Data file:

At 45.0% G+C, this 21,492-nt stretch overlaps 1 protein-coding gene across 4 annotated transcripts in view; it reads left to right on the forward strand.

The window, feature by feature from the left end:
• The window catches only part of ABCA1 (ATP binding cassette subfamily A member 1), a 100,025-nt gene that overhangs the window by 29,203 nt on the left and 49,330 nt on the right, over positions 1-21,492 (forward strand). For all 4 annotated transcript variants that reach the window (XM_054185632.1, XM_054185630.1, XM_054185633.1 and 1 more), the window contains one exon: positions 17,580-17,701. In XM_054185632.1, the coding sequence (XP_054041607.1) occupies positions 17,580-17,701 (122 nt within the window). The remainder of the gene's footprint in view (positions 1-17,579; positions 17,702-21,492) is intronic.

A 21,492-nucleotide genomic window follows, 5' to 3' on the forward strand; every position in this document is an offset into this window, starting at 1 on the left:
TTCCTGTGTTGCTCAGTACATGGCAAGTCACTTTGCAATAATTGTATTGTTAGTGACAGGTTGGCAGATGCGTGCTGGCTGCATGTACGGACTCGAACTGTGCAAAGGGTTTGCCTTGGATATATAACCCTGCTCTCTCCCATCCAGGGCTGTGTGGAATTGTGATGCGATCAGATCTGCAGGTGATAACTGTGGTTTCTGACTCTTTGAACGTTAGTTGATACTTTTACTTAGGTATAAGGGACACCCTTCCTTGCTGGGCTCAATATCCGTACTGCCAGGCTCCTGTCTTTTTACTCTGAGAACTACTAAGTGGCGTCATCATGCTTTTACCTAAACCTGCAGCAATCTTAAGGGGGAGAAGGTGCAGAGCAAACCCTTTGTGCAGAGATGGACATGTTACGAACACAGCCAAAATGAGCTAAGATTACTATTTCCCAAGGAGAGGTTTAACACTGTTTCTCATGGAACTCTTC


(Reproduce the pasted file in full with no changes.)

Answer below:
At 45.0% G+C, this 21,492-nt stretch overlaps 1 protein-coding gene across 4 annotated transcripts in view; it reads left to right on the forward strand.

The window, feature by feature from the left end:
• The window catches only part of ABCA1 (ATP binding cassette subfamily A member 1), a 100,025-nt gene that overhangs the window by 29,203 nt on the left and 49,330 nt on the right, over positions 1-21,492 (forward strand). For all 4 annotated transcript variants that reach the window (XM_054185632.1, XM_054185630.1, XM_054185633.1 and 1 more), the window contains one exon: positions 17,580-17,701. In XM_054185632.1, the coding sequence (XP_054041607.1) occupies positions 17,580-17,701 (122 nt within the window). The remainder of the gene's footprint in view (positions 1-17,579; positions 17,702-21,492) is intronic.

A 21,492-nucleotide genomic window follows, 5' to 3' on the forward strand; every position in this document is an offset into this window, starting at 1 on the left:
TTCCTGTGTTGCTCAGTACATGGCAAGTCACTTTGCAATAATTGTATTGTTAGTGACAGGTTGGCAGATGCGTGCTGGCTGCATGTACGGACTCGAACTGTGCAAAGGGTTTGCCTTGGATATATAACCCTGCTCTCTCCCATCCAGGGCTGTGTGGAATTGTGATGCGATCAGATCTGCAGGTGATAACTGTGGTTTCTGACTCTTTGAACGTTAGTTGATACTTTTACTTAGGTATAAGGGACACCCTTCCTTGCTGGGCTCAATATCCGTACTGCCAGGCTCCTGTCTTTTTACTCTGAGAACTACTAAGTGGCGTCATCATGCTTTTACCTAAACCTGCAGCAATCTTAAGGGGGAGAAGGTGCAGAGCAAACCCTTTGTGCAGAGATGGACATGTTACGAACACAGCCAAAATGAGCTAAGATTACTATTTCCCAAGGAGAGGTTTAACACTGTTTCTCATGGAACTCTTC